Inside the heavily barricaded gates, the buildings ran parallel to the stockades on three sides. All windows on the interior buildings faced inwards, for further protection. Also, all chimneys were covered with iron bars to prevent attackers entering the structures if they broached the walls. The interior buildings were well protected with two cannon, reputed to be the first in the North west Territories.

They were also well stocked so that the traders (sometimes as many as 38) could remain inside for a number days if the native population went on a spree after a trading session.

In order to finance the fort's construction, Healy and Hamilton received considerable support from the Fort, Benton, Montana, merchants whose livelihood depended on large numbers of buffalo skins coming into their town from the territories every year. Sir Cecil Denny recalls seeing 20,000 buffalo skins piled high on wagons heading to Fort Benton in the fall of 1876. Buffalo skins were in demand in the late 1860s and early 1870s not only for coats and clothing but also because, when tanned, they produced a very strong leather that was used as belting in the industrial machinery of the factories of the East. Of course buffalo were not the only tradeable commodity since ponies and coyote skins could also fetch a fair trade in blankets and weapons.

There were two major Benton firms involved in the whisky trade, that of I.G. Baker and T.C. Power. The trade links with I.G. Baker and Company were particularly strong because Alfred Hamilton was Baker's nephew. Thus, when $25,000 for the construction of Fort Whoop-up was needed, it was not difficult for Hamilton to obtain the cash, particularly for such a lucrative enterprise. Financing the whisky traders did not require a great deal of capital, as liquor was cheap and easily obtainable. Thus, both Powers and Baker had large numbers of traders working for them.

After the arrival of the North West Mounted Police and the eradication of the whisky traders, both T.C. Power and I.G. Baker continued to carry on legitimate trade in southern Alberta. In fact, I.G. Baker supplied the North West Mounted Police with their first winter's food supply. So great was the business between the North West Mounted Police and the Benton merchants, that it has been estimated that over half the 1875 North West Mounted Police expenditures were paid to them.

Prices varied for buffalo skins from three to five dollars for a split buffalo robe and from five to ten dollars for a whole one. This was, of course, paid in kind, usually by the cupful of whisky. The whisky was a particularly vile liquid, watered down and cut with ginger, tobacco juice, and peppers and various other substances. Despite its weakness it seriously affected the Indians and led to terrible alcoholism among them.
The whiskey was dispensed to the Indians through wickets cut in the strong main gates of the fort. Col. Sam Steele described the operation in his reminiscences:

The trader stood at the wicket, a tubful of whisky beside him
and when an Indian pushed in a buffalo robe to him through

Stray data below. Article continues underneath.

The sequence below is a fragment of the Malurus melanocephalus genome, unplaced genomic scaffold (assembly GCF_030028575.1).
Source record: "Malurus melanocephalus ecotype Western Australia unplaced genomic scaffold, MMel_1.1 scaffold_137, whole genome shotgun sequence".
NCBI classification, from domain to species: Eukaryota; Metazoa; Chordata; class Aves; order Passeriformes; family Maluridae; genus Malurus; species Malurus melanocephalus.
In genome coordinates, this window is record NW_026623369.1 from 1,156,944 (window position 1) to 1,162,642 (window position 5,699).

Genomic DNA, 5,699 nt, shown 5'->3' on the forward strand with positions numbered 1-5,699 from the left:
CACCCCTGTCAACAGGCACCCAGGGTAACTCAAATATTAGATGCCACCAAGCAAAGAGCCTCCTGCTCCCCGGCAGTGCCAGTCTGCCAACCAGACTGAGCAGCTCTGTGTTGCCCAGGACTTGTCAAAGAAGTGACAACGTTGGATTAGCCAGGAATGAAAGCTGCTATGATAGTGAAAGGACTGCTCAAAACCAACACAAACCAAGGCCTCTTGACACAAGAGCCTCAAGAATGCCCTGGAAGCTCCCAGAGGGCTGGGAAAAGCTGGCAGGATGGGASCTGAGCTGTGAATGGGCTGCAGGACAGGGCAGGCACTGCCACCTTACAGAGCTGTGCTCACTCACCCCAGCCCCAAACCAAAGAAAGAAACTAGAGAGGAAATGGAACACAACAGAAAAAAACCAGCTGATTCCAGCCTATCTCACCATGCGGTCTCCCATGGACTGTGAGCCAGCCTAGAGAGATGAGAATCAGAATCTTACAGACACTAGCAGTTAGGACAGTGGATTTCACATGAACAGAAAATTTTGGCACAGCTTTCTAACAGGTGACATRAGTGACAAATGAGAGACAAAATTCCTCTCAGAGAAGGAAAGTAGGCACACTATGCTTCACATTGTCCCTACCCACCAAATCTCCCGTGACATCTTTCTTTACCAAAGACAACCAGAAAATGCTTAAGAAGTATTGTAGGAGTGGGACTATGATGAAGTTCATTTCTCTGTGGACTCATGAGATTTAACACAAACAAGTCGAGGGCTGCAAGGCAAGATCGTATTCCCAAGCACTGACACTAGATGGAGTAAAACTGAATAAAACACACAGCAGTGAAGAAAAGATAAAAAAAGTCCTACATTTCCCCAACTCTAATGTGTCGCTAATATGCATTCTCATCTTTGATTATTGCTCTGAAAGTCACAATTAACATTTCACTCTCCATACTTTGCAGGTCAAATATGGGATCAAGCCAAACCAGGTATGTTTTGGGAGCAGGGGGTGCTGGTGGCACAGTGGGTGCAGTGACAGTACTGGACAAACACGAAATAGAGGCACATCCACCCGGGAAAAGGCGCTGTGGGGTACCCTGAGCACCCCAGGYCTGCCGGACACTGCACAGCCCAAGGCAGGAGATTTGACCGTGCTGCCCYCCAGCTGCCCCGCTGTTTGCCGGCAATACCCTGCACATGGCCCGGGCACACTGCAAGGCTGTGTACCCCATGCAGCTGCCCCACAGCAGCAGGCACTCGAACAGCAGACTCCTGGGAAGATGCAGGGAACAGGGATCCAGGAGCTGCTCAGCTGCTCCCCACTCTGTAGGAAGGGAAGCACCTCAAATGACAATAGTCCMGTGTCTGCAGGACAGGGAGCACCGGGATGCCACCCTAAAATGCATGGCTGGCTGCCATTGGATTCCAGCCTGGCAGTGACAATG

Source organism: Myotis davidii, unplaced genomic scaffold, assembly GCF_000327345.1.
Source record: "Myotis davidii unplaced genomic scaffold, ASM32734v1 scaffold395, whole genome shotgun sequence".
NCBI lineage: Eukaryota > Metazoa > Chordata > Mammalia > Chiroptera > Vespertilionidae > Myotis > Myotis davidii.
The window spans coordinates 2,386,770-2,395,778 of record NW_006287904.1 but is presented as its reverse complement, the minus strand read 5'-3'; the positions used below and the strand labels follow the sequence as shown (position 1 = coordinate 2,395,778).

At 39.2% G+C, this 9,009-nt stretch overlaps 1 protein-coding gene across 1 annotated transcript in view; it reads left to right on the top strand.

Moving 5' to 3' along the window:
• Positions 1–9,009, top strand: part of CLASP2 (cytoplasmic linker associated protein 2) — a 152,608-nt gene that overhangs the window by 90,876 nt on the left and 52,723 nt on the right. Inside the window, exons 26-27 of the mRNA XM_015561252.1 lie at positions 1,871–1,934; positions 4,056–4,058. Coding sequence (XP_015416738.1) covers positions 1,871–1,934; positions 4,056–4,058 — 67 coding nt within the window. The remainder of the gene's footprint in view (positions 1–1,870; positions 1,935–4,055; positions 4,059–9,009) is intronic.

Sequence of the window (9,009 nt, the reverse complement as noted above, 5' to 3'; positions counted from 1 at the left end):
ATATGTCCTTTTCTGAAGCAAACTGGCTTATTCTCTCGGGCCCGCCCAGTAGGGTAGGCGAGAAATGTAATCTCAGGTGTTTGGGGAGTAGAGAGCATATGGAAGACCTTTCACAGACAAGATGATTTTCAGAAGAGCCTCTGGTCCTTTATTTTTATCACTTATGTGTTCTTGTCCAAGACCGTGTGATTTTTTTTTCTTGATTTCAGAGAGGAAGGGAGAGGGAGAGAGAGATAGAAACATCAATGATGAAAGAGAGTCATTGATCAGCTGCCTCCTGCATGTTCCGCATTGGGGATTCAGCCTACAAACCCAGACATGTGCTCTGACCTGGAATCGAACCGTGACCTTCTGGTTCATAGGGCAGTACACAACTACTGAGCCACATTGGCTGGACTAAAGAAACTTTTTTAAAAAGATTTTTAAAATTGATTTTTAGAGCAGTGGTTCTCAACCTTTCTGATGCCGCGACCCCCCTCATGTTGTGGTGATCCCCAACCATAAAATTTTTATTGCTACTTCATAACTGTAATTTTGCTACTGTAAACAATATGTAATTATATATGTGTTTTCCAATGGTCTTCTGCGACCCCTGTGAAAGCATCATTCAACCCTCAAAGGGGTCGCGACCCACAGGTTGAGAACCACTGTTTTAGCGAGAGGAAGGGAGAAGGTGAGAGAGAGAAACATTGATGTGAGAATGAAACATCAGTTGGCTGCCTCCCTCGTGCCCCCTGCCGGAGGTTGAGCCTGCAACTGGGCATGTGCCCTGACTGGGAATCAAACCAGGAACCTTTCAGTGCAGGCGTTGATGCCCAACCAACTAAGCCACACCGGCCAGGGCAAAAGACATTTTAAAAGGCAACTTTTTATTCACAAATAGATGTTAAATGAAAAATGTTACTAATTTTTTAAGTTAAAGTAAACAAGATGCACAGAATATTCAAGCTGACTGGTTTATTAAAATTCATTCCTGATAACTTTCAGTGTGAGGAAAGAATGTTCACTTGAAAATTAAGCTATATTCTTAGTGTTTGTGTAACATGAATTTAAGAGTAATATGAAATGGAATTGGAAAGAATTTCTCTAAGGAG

the hole in the wall he handed out a tin cupful of the
poisonous decoction. A quart of the stuff bought a fine
pony. When spring came, wagonloads of the proceeds of the
traffic were escorted to Fort Benton, Montana, some 200 odd
miles south of the border line.

The Canadian government centred much attention on the whisky trade and its adverse influence on the Indians. In 1872, prompted by complaints from the Hudson's Bay Company, they sent Colonel P. Robertson - Ross, commanding officer of the Canadian Militia, to investigate the conditions in the West and report back to them. His report told of extensive lawlessness amongst the Indians, presumably induced by widespread drunkeness. He suggested the formation of a force to patrol the West. Other reports of a similar nature came from an appointees of Lieutenant-Governor of Manitoba, W.F. Butler, from Sir Sandford Fleming, the Reverends McDougall and Father Lacombe. Their reports engendered genuine concern on the part of the Dominion government for the plight of the Blackfeet, Piegans and other Plains Indians. They depicted them as an unfortunate people who were victims not only of the whisky trade but also of small pox, savage attacks by white traders and the impending extinction of the buffalo. The Hudson's Bay Company also lodged complaints because they found the whisky trade a serious impediment to their commercial enterprises.

They found it impossible to break into the large geographic area south of the Red Deer River because the Americans had control of the region.
This control was exercised not only because the Americans offered the Indians whisky, which was much in demand but also because of the periodic acts of violence by which the Americans frightened the Indians into submission.

The Hudson's Bay Company's failure to gain a foothold on the southern part of the province meant that profits from the hunting of buffalo on Dominion soil did not stay in Canada. The sense of economic inequality that this sparked, coupled with a genuine concern for the 'natives', prompted the formation of the North West Mounted Police.